"SONIC BLOOM remains an event for the true individual; a welcoming, creative community encouraging the exploration human potential, the next wave of art and music and the possibility of a more beautiful and just world," reads a recent release. "We come together June 20-23 to celebrate a global community that believes in the power of art, music and innovation to inspire a future worth believing in."

Headlining this year at Hummingbird Ranch (outside Walsenburg, in gorgeous Spanish Peaks Country) are Gramatik and Opiuo, who'll both be heading to Electric Forest in Michigan the following weekend, along with Emancipator Ensemble (Emancipator and live band).

The Sonic Bloom Orchestra closing out the festival this year includes Opiuo, Sasha Rose and Jordan Polovina, along with members of SCI, Russ Liquid Test and Zilla, organizers announced May 9.

Sonic Bloom also offers a packed schedule of yoga, dance performances, live art and a kids' zone for the wee ones. For a little extra cash, you can attend Sonic Bloom Academy, which offers programs on music production, visual art and permaculture.

Things you should know about Sonic Bloom:

1) There's no reentry allowed during the four-day festival, which means you have to camp. (Don't worry, you won't want to leave.)

2) Keep in mind that although you can bring your own food and alcohol (if you're over 21) in the camping area, rules and regulations apply. (No glass — it's a major risk for the animals who live on the ranch the rest of the year.) There's also plenty of vendors selling local and organic food.

3) "Mom probably told you once 'Don’t take candy from strangers' — and that still applies, especially here," Sonic Bloom's website reminds you.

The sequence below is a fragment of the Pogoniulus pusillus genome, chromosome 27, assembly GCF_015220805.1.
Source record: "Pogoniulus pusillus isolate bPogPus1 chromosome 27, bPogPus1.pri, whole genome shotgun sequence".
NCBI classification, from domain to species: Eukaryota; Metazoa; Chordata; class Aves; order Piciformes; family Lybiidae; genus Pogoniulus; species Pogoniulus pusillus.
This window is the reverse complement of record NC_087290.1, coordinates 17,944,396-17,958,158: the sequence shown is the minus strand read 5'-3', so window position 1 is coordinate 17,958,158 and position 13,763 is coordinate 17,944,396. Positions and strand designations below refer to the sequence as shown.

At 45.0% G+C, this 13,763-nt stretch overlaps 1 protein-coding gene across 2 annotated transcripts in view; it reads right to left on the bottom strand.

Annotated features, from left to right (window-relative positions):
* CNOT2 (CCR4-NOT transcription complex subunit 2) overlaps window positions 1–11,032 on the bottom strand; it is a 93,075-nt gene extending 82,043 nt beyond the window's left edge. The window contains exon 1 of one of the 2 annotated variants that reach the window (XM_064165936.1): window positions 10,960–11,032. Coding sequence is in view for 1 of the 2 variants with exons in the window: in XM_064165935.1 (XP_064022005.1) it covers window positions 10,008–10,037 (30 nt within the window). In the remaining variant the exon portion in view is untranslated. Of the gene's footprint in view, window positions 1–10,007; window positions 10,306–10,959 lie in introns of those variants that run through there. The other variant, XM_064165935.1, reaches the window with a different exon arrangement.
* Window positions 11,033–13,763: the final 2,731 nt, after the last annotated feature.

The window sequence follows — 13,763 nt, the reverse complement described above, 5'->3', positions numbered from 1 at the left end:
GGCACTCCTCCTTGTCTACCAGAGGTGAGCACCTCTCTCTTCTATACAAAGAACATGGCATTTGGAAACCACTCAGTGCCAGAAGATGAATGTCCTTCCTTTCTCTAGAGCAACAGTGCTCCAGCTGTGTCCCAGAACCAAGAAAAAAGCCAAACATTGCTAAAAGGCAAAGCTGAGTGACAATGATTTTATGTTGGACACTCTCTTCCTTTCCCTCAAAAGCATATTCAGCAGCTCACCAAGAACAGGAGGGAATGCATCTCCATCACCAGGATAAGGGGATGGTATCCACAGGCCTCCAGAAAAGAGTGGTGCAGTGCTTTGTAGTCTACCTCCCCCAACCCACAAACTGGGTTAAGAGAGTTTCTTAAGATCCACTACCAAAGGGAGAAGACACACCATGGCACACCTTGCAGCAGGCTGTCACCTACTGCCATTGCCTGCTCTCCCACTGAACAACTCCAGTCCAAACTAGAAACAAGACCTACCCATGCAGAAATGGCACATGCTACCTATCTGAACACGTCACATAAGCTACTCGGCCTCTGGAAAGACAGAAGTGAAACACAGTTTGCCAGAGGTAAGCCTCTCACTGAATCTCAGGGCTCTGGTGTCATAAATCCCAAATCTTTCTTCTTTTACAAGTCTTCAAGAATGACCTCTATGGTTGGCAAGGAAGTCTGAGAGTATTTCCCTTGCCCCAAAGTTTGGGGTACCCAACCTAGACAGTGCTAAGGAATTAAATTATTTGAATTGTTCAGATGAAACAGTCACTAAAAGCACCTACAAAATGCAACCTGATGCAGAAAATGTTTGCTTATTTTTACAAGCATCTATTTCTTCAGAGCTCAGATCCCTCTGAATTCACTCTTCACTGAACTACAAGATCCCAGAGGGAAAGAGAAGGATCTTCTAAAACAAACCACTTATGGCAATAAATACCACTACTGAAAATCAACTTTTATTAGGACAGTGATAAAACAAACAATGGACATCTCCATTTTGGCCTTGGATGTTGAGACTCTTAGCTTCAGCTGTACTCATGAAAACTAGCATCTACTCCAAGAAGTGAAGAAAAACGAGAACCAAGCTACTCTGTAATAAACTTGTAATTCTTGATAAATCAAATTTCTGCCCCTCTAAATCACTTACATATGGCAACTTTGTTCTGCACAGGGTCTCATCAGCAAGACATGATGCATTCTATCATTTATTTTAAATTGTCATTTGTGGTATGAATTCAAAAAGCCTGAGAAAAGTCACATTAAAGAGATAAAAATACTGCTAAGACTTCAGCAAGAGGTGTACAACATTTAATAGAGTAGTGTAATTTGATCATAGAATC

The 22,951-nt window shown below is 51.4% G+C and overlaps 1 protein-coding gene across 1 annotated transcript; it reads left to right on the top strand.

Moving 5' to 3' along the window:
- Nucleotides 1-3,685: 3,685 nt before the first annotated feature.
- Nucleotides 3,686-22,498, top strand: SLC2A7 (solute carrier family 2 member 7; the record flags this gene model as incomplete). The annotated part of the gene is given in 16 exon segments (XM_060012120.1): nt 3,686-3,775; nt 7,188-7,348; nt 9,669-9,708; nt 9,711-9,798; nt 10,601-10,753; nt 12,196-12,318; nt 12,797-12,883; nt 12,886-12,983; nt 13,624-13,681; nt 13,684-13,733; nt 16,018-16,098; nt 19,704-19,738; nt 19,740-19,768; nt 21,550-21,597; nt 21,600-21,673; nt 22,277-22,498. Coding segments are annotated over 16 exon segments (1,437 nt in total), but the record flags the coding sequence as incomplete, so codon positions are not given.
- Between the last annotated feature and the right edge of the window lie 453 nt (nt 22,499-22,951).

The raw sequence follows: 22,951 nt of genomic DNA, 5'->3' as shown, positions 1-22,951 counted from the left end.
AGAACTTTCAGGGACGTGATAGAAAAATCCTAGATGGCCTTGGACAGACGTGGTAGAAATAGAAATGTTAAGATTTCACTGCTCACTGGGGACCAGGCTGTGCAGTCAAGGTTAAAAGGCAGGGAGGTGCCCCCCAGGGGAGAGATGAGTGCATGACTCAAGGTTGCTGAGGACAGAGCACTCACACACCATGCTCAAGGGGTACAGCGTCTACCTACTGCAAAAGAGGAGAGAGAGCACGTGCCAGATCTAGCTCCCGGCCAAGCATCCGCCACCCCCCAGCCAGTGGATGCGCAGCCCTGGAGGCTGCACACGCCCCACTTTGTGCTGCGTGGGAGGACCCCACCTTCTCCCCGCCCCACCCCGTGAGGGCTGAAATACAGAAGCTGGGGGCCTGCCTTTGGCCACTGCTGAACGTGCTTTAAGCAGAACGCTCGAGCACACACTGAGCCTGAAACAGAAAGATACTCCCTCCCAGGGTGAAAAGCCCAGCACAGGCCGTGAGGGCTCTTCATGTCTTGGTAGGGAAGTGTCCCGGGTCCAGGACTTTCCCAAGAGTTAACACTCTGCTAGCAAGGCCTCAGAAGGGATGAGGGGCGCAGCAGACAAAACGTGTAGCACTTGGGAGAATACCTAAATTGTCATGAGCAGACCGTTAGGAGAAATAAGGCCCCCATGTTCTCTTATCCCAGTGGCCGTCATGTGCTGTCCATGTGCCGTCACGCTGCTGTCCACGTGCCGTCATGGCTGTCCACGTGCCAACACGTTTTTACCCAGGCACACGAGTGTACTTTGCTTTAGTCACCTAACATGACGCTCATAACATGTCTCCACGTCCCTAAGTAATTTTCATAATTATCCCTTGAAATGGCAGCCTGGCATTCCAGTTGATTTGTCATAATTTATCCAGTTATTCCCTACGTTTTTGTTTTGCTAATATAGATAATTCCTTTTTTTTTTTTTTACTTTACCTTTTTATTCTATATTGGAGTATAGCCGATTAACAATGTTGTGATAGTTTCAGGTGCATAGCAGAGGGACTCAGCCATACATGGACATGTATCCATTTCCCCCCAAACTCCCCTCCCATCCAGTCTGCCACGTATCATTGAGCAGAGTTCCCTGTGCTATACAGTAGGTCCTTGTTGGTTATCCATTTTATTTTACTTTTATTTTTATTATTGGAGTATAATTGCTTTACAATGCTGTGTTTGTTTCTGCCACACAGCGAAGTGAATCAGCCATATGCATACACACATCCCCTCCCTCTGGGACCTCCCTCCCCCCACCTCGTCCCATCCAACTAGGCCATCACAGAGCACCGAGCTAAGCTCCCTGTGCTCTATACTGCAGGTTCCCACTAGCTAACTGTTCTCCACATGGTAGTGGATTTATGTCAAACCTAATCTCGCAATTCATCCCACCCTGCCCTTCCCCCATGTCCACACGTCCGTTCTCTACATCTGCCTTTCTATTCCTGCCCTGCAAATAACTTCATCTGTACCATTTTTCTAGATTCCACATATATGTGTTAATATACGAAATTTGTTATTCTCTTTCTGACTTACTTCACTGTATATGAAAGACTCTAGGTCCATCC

4) Visit the official site for more information, and to buy tickets and camping passes.

5) Words can't really describe Sonic Bloom, so here's a recap of last year's festival by Matt Worldly Denartket:

Last year, I made the mistake of taking zero work off to attend my first Sonic Bloom. I drove down to Walsenburg after work on Friday, and headed back to Colorado Springs around midnight Sunday. Needless to say it was a difficult Monday. But totally worth it.

This year, I'm happy to say I'll be at Hummingbird Ranch all four days — and sharing a taste of the 14th annual Sonic Bloom with our curious Instagram followers. Make sure you're following @csindependent to stay in touch!

In the meantime, here's the official festival playlist to get you hyped.

Don't feel quite ready to spend four days in the mountains with a bunch of friendly strangers? For a preview of the music genres and the types of people you can expect to encounter, check out one of the following "Road to Sonic Bloom" shows:

The Unified Field: Official Sonic Bloom pre-party featuring Break Science, Schlump, kLL sMTH and more
Friday, May 10 at 7 p.m.
Cervantes Masterpiece Ballroom
2637 Welton St., Denver

Of the Trees with Dorfex Bos and MADDNETO
Thursday, May 16 at 8:30 p.m.
The Fox Theatre
1135 13th St., Boulder

Of the Trees with Dorfex Bos, ELCTRX and Recon
Friday, May 17 at 9 p.m.
Aggie Theatre
204 S. College Ave., Fort Collins

Kalya Scintilla with Eve Olution, Mindex and DRRTYWULVZ
Friday, May 24 at 8 p.m.
Meow Wolf
1352 Rufina Circle, Santa Fe, NM

Tor with Blossomn, Andrew Rothschild and Moon Frog Band
Saturday, June 1 at 9 p.m.
Cervantes Masterpiece Ballroom
2637 Welton St., Denver